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This book explores the use of sedation without hydration in the terminally ill and dying. It will challenge. inform and disturb those who consider the hospice movement to be beyond reproach.
Gillian Craig came upon the practice of sedation without hydration in a hospice in the UK in 1990 and was shocked. She took matters up within the medical profession and wrote a paper in the Journal of Medical Ethics that launched a fierce debate This book describes how the hydration debate progressed between 1994 and 2004.
When launching the debate in 1994 Raanon (Gillon editor of the .Journal of Medical Ethics wrote - Dr Gillian Craig and her commentator Eric Wilkes raise a xariety of important questions about ethical aspects of palliative care that deserve careful reflection - Those words remain true today. Despite the publication of guidelines on the ethicai use of artificial hydration in terminally ill people in 1997 sedation without hydration is still wide1y practiced. The question at issue remains ‘Has palliative medicine gone too far'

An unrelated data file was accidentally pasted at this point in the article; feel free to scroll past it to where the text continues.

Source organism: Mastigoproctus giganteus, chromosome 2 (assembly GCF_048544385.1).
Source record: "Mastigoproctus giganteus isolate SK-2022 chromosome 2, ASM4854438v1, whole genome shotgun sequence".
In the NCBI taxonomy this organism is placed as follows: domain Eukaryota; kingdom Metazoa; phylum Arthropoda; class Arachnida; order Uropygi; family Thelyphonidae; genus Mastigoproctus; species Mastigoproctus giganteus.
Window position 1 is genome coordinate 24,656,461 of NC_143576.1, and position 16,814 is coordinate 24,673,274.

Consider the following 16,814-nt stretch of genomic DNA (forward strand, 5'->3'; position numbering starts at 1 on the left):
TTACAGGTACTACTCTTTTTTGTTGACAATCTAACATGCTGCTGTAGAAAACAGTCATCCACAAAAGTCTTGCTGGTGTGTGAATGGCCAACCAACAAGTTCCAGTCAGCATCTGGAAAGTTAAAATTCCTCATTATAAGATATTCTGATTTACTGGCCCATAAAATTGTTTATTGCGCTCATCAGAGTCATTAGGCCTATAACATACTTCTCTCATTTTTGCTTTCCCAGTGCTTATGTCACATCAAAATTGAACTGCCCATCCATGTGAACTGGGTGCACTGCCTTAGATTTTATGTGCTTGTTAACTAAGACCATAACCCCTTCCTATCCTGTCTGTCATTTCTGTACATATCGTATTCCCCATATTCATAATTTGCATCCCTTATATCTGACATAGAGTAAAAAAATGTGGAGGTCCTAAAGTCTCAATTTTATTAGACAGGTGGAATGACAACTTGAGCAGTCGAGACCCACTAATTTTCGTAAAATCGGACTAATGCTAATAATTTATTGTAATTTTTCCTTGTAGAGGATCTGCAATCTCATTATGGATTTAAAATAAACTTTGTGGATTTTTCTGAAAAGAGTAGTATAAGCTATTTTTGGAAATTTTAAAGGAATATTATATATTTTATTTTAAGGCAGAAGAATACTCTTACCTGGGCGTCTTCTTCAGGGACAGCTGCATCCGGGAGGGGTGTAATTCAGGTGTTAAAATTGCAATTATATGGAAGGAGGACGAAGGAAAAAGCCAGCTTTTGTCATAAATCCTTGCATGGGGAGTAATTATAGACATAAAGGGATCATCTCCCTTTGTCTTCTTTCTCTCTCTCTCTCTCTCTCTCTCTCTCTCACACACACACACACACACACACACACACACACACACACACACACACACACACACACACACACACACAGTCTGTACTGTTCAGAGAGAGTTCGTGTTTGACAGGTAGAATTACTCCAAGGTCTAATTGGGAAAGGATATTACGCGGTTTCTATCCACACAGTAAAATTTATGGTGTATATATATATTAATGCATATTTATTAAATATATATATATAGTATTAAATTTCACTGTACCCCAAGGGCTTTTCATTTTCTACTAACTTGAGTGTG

No Water-No Life traces the origins of”comfort care only” for the dying to the work of an American theologian Paul Ramsay in the 1 970s. Key publications from the Journal of Medical Ethics and other professional journals in the UK and North America are included to illustrate the more recent professional debate. Case reports bring the work to life. illustrate the plight of patients and relatives and show how the medical profession deals with dissent. A chapter on legal aspects looks at the doctrine of double effect. The book is highly topical and takes readers to the cutting edge of medicine and law.